In a recent article on the pros and cons of buying "flips" we made a flip statement and it is probably not the first time we have done so. Check the deed, we said, to find out how much the owner paid for the house.

It never occurred to us that there were states where home sale prices are not part of the public record or sometimes legally mandated a secret. Never until today when we read an article by Jay MacDonald entitled "Do Secret Home Sale Prices Hurt Buyers?"

Given the frenzy surrounding real estate prices over the last seven years it certainly seemed that there was no such thing as a secret transaction nor did it appear likely that anyone wanted such secrets kept. Buyers were moaning and sellers were gloating and everyone seemed eager to discuss every last penny they had made or paid. Many local newspapers actually run deed information - buyer, seller, price, and amount of mortgage - as a regular feature; and think of the Internet companies that have sprung up in recent years to exploit the craving for real estate price information; Zillow,; Trulia, etc.

But, there are indeed about a dozen states where disclosure of home sales prices is not required and maybe outright prohibited. Non-disclosure states fall into two categories although there is a lot of grey area as well. Some non-disclosure states collect a transfer tax on the sale of homes and others do not. Since transfer tax is public information and since it is usually based on the sale price of a house, it is relatively easy to back into price. States that collect a transfer tax are Arkansas, Delaware, North Carolina, Oklahoma, Tennessee, and Rhode Island although one source states that Rhode Island became or will become a full disclosure state this year. Alaska, Idaho, Kansas, Louisiana, Mississippi, Montana, North Dakota, Texas, and Utah do not collect and do not disclose. New Mexico is still counted in this last group on several lists we found but supposedly became a full disclosure state three years ago.

There are also variations by county in some states. For example, Missouri is a non-disclosure state but several of the larger counties have passed full disclosure ordinances. A number of counties in Indiana are also providing information to interested parties even though the state maintains nondisclosure status. In other states individual counties consider the provision of price information on documents to be voluntary.

In states that do not collect transfer taxes those who want or need to know have developed algorithms based on mortgage amounts or other reported data to arrive at pricing information. For example, HomeInsight, a division of the Top Performer group which provides sales information to its clients reports that it uses "standard practice" which is to estimate the sale amount by applying a calculation to the mortgage value for home purchases. For example, depending on the type of mortgage, they use the following formulas:

  • FHA - mortgage amount multiplied 1.01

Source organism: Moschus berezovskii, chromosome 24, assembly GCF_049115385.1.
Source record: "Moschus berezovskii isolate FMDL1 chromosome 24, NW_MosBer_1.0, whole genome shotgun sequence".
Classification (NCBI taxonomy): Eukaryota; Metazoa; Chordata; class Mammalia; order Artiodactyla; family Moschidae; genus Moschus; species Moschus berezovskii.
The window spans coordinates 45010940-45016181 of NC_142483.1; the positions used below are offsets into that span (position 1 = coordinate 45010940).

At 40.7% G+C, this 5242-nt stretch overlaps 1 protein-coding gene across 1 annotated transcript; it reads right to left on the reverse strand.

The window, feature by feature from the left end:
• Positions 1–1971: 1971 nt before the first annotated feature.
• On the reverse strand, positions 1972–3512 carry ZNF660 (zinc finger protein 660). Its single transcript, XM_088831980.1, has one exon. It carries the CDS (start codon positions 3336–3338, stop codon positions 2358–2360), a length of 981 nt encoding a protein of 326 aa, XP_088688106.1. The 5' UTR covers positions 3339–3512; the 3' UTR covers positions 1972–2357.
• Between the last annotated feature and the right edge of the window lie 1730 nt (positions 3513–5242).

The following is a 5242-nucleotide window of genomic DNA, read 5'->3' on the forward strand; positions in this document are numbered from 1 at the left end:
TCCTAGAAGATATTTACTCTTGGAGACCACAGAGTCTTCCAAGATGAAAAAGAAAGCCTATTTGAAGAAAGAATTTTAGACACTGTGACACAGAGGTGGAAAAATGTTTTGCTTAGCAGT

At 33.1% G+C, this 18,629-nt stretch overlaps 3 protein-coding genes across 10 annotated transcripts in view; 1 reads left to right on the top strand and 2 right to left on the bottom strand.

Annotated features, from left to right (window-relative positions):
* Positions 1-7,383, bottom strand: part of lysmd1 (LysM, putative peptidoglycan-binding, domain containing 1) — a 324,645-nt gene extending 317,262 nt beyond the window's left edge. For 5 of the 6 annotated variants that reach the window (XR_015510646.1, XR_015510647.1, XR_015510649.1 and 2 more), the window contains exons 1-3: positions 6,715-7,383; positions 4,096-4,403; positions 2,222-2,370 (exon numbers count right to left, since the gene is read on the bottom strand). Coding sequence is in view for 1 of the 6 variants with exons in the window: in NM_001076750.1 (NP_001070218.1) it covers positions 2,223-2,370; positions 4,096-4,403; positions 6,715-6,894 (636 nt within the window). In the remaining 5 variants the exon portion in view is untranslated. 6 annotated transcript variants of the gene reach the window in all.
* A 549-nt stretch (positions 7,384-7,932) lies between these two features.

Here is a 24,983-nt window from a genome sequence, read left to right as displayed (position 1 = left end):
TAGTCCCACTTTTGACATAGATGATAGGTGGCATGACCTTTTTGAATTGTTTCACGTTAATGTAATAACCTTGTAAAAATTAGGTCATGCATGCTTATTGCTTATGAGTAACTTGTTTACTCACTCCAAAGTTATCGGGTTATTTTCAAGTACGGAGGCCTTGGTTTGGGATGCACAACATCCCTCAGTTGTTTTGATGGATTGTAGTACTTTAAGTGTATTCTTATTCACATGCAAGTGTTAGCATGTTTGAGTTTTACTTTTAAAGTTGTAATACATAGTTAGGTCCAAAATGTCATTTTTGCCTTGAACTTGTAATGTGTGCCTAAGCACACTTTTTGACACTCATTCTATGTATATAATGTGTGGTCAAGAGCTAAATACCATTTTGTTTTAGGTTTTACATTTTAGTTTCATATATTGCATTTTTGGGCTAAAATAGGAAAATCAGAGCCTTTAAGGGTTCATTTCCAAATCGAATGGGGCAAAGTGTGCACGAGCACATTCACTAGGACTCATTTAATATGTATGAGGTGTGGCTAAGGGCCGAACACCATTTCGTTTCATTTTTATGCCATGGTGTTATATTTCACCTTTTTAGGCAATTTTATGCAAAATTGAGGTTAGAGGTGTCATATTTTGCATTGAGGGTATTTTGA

• VA - mortgage amount multiplied by .98
  • Conventional mortgage - mortgage amount multiplied by 1.33

Thus a $100,000 mortgage would translate to sales prices of $101,000 $98,000 and $133,000 respectively. While these equations are virtually worthless on a house-by-house basis, average sales prices are quite accurate.

So, in nondisclosure states, who holds the keys to the kingdom? Real estate agents of course. Whether officially or by practice, one can assume that agents in a given market have an active information exchange and that local multiple listing services have databases of price and marketing information which they distribute by categories if not by individual properties.

The title of MacDonald's article indicates that he is exploring whether buyers in non-disclosure states were disadvantaged by the lack of individual home information. However he did not ultimately fully address that issue, talking instead about whether agents are protective of their unique knowledge or in anyway hurt by nondisclosure and how non-disclosure might ultimately impact commission structure.

Our curiosity, however, is piqued by how owners, sellers, mortgage lenders, and taxing authorities are affected by the secrecy. For example, does the incidence of properties that are for sale by owner differ between full disclosure and nondisclosure states because sellers find it difficult to determine appropriate asking prices for their homes? How do appraisers find and evaluate "comps" to arrive at values for mortgage purposes? What do tax authorities use as reality checks for setting assessed values? How do homeowners document their protests of those assessed values?

Since we have just pleaded to cluelessness about sales price disclosures we feel free to ask for input. If you practice or even follow real estate in a nondisclosure state we would appreciate hearing from you vis-�-vis the questions in the paragraph above. Contact us via email or use the comments section below.